This paper discusses the content, distribution, modes of occurrence, and enrichment mechanism of mineral matter and trace elements of an Early Permian coal from Songshao (Yunnan Province, China) by means of coal-petrological, mineralogical, and geochemical techniques. The results show that the Songshao coal is characterized by high total and organic sulfur contents (3.61% and 3.87%, respectively). Lithium (170.39 μg/g) and Zr (184.55 μg/g) are significantly enriched in the Songshao coal, and, to a lesser extent, elements such as Hg, La, Ce, Nd, Th, Sr, Nb, Sn, Hf, V, and Cr are also enriched. In addition to Hg and Se that are enriched in the roof and floor strata of the coal seam, Li, La, Ce, Pr, Nd, Sm, Gd, Y, Cd, and Sb are slightly enriched in these host rocks. Compared to the upper continental crust, rare earth elements and yttrium in the host rocks and coal samples are characterized by a light-REE enrichment type and have negative Eu, positive Ce and Gd anomalies. Major minerals in the samples of coal, roof, and floor are boehmite, clay minerals (kaolinite, illite, and mixed layer illite-smectite), pyrite, and anatase. Geochemical and mineralogical anomalies of the Songshao coal are attributed to hydrothermal fluids, seawater, and sediment-source rocks. Full article
(This article belongs to the Special Issue Minerals in Coal) Printed Edition available
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Open AccessArticle
The Transformation of Coal-Mining Waste Minerals in the Pozzolanic Reactions of Cements
Minerals 2016, 6(3), 64; https://doi.org/10.3390/min6030064 - 30 Jun 2016
Cited by 10
Abstract
The cement industry has the potential to become a major consumer of recycled waste materials that are transformed and recycled in various forms as aggregates and pozzolanic materials. These recycled waste materials would otherwise have been dumped in landfill sites, leaving hazardous elements [...] Read more.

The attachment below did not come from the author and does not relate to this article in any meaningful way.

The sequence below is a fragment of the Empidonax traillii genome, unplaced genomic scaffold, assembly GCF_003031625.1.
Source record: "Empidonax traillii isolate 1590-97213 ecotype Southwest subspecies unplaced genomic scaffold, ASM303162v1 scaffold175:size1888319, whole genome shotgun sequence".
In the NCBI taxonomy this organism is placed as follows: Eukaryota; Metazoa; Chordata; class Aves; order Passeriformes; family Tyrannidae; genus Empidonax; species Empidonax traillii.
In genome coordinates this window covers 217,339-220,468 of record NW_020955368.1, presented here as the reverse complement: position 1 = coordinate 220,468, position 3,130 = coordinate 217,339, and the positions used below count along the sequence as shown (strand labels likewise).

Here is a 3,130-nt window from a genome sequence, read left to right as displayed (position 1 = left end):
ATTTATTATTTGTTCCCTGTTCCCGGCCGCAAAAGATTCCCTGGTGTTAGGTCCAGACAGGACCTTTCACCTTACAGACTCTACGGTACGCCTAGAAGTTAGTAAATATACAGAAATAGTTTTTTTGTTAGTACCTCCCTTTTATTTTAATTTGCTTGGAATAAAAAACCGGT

The cement industry has the potential to become a major consumer of recycled waste materials that are transformed and recycled in various forms as aggregates and pozzolanic materials. These recycled waste materials would otherwise have been dumped in landfill sites, leaving hazardous elements to break down and contaminate the environment. There are several approaches for the reuse of these waste products, especially in relation to clay minerals that can induce pozzolanic reactions of special interest in the cement industry. In the present paper, scientific aspects are discussed in relation to several inert coal-mining wastes and their recycling as alternative sources of future eco-efficient pozzolans, based on activated phyllosilicates. The presence of kaolinite in this waste indicates that thermal treatment at 600 °C for 2 h transformed these minerals into a highly reactive metakaolinite over the first seven days of the pozzolanic reaction. Moreover, high contents of metakaolinite, together with silica and alumina sheet structures, assisted the appearance of layered double hydroxides through metastable phases, forming stratlingite throughout the main phase of the pozzolanic reaction after 28 days (as recommended by the European Standard) as the reaction proceeded. Full article